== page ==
There is no doubt that America, and the world, are changing the way things are done. Oil prices approaching $100 a barrel is part of the reason, but the concerns about availability of water and the potential for climate change are also foremost on consumer’s-and Government’s-minds.
The solution has been to “green up” in a thousand ways-everything from compact fluorescent lamps to “toilet bricks” have been offered as solutions; and they are becoming more and more an accepted part of our daily lives-and our future.
With that in mind, I come before you today to offer some ideas that can help “green up” an often overlooked area of Government operations-torture.
And why not?
Consider that “extraordinary rendition” alone has an enormous carbon footprint that is ripe to be reduced and you have some conception of the scope of the problem.
So let’s talk solutions.
For starters, there’s lots of “baby steps” we can take that would get us on the right track, and “waterboarding” offers a perfect example.
By now we have all seen the images of “Men In Black” pouring water over the face of the torture victim...but left unanswered is the question of where that water goes after it drains. For many years now, car washes in the US have moved to recycle their water through a system of drains and recirculating pumps, and I’m here to propose the military and other “associated entities” consider such an approach in their own work.
Of course, the naysayers amongst you will point out that oftentimes torture must be conducted under “field conditions”; but I would reply that there’s no reason not to think greener-and there’s no reason why the waterboard can’t be placed over a collection barrel and the water reused.
After all, we do want to show the world we care.
Another energy-intensive aspect to torture is the application of electricity in uncomfortable ways in an effort to extract information. This is another area where we can easily reduce the carbon footprint through simple means.
For starters, let’s change the “Nazi Interrogation Lamp” that always shines in the victim’s face to a “Fluorescent Interrogation Lamp”. With the advent of fluorescent replacements for the incandescent PAR 38 lamps, there’s no excuse for using the old technology anymore-and we reduce electricity usage by a quick 90%.
And the same is true with the old “car battery attached to the mattress” technique and its variants, which generally involve attaching jumper cables to various body parts. Surely we can improve on this inefficient means of providing field power. Why not move to solar, or wind energy?
The technology is already there, just waiting to be applied. The military already uses solar panels for powering up some field equipment...as do many others, including the Nation’s highway administrators, who have found them very useful in powering remote call boxes and other roadside infrastructure.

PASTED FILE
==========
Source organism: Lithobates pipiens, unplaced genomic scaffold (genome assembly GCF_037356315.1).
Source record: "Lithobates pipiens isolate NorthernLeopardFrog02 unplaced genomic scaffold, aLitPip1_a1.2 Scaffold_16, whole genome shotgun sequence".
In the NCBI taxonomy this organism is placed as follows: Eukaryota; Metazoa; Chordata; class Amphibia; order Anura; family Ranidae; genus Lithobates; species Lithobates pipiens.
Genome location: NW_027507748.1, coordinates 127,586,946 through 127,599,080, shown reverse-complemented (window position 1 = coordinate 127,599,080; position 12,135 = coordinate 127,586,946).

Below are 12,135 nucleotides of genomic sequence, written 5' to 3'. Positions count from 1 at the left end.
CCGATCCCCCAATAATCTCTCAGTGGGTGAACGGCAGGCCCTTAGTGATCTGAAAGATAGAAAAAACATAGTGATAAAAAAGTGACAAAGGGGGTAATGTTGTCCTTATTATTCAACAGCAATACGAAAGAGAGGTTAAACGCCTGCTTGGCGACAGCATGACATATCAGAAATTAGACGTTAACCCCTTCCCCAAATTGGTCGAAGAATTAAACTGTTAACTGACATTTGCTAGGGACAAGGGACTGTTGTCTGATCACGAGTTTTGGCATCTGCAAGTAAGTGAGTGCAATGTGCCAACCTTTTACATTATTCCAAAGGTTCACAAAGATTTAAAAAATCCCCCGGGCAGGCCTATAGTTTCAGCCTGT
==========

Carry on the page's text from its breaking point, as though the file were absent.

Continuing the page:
But let’s get out-of-the-box here: why not improve the efficiency of the entire torture process at the same time as we reduce its carbon impact? Couldn’t we, for example, put a second victim on a bicycle generator, blindfold them...and in a variation on the movie “Speed” tell them that they’ll be killed if their speed drops below the minimum needed to generate the amperage required to “impress” the first victim?
Of course, the biggest carbon waster of all is the process of “extraordinary rendition”. Moving a single individual to a foreign country for torture often involves unmarked aircraft of substantial size, a “transport team” that must be sustained, and a foreign destination facility that must be kept “powered up” as well.
I considered a number of options to resolve these problems, including a sort of “Con Air” approach that would put more of the victims on the same flights...but in the end I’ve become convinced the only real solution is to create a sort of “Hollywood enhanced” prop aircraft and “foreign” torture facility right here in the good old USA. This allows us to offer a realistic experience of rendition without the annoying burden of dumping soot into the atmosphere-and it saves the taxpayer a ton on per diem costs that would otherwise be going to support bars, hookers, and restaurants in foreign economies.
Colocation seems to be the key to this approach, and we have available facilities from Fort Meade, Maryland, to Groom Lake, Nevada, and points in between...including a certain hollowed out mountain that would be a perfect site if we want to increase the supervisory opportunities for our unofficial Secretary of Torture, Dick Cheney.
Not all the news is bad, of course. The holding facility at Guantanamo is a perfect example of a “green” prison-virtually no money spent on heating or cooling, and the “roach hotel” aspect to the facility’s management (“terrorists” check in, but they usually don’t check out) helps to keep down the “rendition impact” of the facility on the environment now and in the future.
Which brings us to the end of today’s story...and to the beginning of a new paradigm...a sort of “Jack Bauer meets Walden Pond” approach to torture that is, admittedly, morally reprehensible-but much more environmentally responsible.
Because, when it’s all said and done, the future will be green.